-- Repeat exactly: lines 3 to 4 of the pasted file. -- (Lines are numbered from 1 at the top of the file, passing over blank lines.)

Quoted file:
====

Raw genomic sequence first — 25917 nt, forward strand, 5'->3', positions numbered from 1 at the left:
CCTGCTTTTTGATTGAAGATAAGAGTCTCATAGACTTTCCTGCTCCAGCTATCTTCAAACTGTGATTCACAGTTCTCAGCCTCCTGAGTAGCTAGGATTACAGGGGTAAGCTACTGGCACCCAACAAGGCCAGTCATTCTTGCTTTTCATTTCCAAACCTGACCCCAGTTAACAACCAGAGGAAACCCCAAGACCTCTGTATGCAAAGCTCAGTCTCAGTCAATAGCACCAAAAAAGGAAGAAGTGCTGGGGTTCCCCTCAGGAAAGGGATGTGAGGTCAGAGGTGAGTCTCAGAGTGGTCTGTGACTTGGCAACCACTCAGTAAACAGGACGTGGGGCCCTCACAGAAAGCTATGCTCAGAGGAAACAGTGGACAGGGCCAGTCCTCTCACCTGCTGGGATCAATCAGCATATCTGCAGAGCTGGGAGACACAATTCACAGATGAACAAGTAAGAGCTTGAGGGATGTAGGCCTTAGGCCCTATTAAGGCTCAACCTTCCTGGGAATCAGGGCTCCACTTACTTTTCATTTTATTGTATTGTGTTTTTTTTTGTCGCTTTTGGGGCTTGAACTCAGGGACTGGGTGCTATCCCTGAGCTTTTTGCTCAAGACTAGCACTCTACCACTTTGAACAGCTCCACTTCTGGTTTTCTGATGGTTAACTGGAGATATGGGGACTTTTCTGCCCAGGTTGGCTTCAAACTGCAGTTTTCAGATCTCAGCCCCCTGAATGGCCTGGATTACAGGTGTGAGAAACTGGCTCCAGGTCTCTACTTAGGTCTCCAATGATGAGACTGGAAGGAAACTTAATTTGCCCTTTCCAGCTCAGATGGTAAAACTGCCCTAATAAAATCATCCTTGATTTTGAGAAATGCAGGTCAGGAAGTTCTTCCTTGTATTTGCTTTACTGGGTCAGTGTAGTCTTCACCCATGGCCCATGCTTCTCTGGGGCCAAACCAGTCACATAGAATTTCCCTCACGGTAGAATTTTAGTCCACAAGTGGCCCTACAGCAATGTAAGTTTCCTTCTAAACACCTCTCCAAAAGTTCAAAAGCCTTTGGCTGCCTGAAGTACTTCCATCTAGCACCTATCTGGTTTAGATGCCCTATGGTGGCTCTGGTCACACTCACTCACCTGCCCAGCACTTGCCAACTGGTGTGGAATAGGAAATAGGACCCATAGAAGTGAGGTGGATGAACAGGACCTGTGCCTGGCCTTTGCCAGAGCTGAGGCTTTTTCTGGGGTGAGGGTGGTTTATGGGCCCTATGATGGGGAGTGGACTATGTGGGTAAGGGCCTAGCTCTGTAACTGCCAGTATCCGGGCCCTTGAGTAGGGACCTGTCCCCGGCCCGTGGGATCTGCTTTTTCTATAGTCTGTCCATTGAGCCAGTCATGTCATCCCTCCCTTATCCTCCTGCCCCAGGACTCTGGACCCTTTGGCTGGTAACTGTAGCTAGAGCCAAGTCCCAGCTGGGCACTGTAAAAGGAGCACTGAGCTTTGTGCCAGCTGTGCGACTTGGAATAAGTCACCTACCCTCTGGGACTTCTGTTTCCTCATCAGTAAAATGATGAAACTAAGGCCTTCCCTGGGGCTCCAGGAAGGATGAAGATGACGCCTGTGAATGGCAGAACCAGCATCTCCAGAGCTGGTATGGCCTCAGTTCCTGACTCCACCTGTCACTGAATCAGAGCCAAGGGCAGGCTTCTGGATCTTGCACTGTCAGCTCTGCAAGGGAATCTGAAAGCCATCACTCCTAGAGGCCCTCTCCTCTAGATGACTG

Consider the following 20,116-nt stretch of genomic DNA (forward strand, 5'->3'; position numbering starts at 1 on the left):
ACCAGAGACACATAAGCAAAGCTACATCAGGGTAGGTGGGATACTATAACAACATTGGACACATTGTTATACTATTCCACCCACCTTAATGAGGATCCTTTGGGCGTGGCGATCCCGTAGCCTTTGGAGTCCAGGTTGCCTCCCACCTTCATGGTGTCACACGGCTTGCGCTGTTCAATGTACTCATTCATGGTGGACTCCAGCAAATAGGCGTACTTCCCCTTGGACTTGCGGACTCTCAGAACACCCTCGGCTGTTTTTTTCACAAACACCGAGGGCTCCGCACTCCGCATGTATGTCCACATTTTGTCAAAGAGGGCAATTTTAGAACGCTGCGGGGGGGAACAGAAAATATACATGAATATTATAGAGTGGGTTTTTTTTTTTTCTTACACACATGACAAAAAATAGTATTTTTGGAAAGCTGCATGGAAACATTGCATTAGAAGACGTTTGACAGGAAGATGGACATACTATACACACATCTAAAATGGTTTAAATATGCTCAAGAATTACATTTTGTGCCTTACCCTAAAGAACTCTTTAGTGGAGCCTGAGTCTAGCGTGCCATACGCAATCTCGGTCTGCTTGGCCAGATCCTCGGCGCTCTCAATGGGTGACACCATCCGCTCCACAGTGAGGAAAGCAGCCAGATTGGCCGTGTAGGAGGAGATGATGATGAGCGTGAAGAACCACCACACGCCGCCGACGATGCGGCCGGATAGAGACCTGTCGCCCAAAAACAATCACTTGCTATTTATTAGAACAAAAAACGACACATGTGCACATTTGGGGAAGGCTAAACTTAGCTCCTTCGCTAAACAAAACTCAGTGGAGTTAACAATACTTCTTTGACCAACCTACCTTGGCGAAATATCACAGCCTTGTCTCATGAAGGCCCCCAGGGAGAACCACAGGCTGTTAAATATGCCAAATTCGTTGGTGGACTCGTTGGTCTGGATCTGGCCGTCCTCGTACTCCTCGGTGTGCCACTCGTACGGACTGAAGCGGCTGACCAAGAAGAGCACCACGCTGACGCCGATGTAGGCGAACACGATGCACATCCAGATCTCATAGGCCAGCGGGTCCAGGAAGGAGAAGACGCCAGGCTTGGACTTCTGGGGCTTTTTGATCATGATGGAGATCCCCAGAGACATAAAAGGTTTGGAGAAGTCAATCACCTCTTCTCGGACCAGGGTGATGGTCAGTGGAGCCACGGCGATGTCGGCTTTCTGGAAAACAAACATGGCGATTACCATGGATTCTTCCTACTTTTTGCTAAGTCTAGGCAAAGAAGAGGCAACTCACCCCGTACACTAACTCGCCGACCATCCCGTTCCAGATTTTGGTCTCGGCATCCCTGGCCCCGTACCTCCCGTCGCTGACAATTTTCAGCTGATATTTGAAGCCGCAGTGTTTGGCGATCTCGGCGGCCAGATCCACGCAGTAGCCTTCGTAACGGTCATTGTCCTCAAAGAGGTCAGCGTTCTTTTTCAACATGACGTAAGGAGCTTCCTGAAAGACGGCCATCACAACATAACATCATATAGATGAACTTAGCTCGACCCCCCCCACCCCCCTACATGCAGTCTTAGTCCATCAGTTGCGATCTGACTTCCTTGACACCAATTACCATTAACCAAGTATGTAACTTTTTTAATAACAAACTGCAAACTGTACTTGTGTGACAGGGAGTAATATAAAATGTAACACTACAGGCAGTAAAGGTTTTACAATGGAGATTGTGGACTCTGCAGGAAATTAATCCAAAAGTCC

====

Consider the following 20,116-nt stretch of genomic DNA (forward strand, 5'->3'; position numbering starts at 1 on the left):
ACCAGAGACACATAAGCAAAGCTACATCAGGGTAGGTGGGATACTATAACAACATTGGACACATTGTTATACTATTCCACCCACCTTAATGAGGATCCTTTGGGCGTGGCGATCCCGTAGCCTTTGGAGTCCAGGTTGCCTCCCACCTTCATGGTGTCACACGGCTTGCGCTGTTCAATGTACTCATTCATGGTGGACTCCAGCAAATAGGCGTACTTCCCCTTGGACTTGCGGACTCTCAGAACACCCTCGGCTGTTTTTTTCACAAACACCGAGGGCTCCGCACTCCGCATGTATGTCCACATTTTGTCAAAGAGGGCAATTTTAGAACGCTGCGGGGGGGAACAGAAAATATACATGAATATTATAGAGTGGGTTTTTTTTTTTTCTTACACACATGACAAAAAATAGTATTTTTGGAAAGCTGCATGGAAACATTGCATTAGAAGACGTTTGACAGGAAGATGGACATACTATACACACATCTAAAATGGTTTAAATATGCTCAAGAATTACATTTTGTGCCTTACCCTAAAGAACTCTTTAGTGGAGCCTGAGTCTAGCGTGCCATACGCAATCTCGGTCTGCTTGGCCAGATCCTCGGCGCTCTCAATGGGTGACACCATCCGCTCCACAGTGAGGAAAGCAGCCAGATTGGCCGTGTAGGAGGAGATGATGATGAGCGTGAAGAACCACCACACGCCGCCGACGATGCGGCCGGATAGAGACCTGTCGCCCAAAAACAATCACTTGCTATTTATTAGAACAAAAAACGACACATGTGCACATTTGGGGAAGGCTAAACTTAGCTCCTTCGCTAAACAAAACTCAGTGGAGTTAACAATACTTCTTTGACCAACCTACCTTGGCGAAATATCACAGCCTTGTCTCATGAAGGCCCCCAGGGAGAACCACAGGCTGTTAAATATGCCAAATTCGTTGGTGGACTCGTTGGTCTGGATCTGGCCGTCCTCGTACTCCTCGGTGTGCCACTCGTACGGACTGAAGCGGCTGACCAAGAAGAGCACCACGCTGACGCCGATGTAGGCGAACACGATGCACATCCAGATCTCATAGGCCAGCGGGTCCAGGAAGGAGAAGACGCCAGGCTTGGACTTCTGGGGCTTTTTGATCATGATGGAGATCCCCAGAGACATAAAAGGTTTGGAGAAGTCAATCACCTCTTCTCGGACCAGGGTGATGGTCAGTGGAGCCACGGCGATGTCGGCTTTCTGGAAAACAAACATGGCGATTACCATGGATTCTTCCTACTTTTTGCTAAGTCTAGGCAAAGAAGAGGCAACTCACCCCGTACACTAACTCGCCGACCATCCCGTTCCAGATTTTGGTCTCGGCATCCCTGGCCCCGTACCTCCCGTCGCTGACAATTTTCAGCTGATATTTGAAGCCGCAGTGTTTGGCGATCTCGGCGGCCAGATCCACGCAGTAGCCTTCGTAACGGTCATTGTCCTCAAAGAGGTCAGCGTTCTTTTTCAACATGACGTAAGGAGCTTCCTGAAAGACGGCCATCACAACATAACATCATATAGATGAACTTAGCTCGACCCCCCCCACCCCCCTACATGCAGTCTTAGTCCATCAGTTGCGATCTGACTTCCTTGACACCAATTACCATTAACCAAGTATGTAACTTTTTTAATAACAAACTGCAAACTGTACTTGTGTGACAGGGAGTAATATAAAATGTAACACTACAGGCAGTAAAGGTTTTACAATGGAGATTGTGGACTCTGCAGGAAATTAATCCAAAAGTCC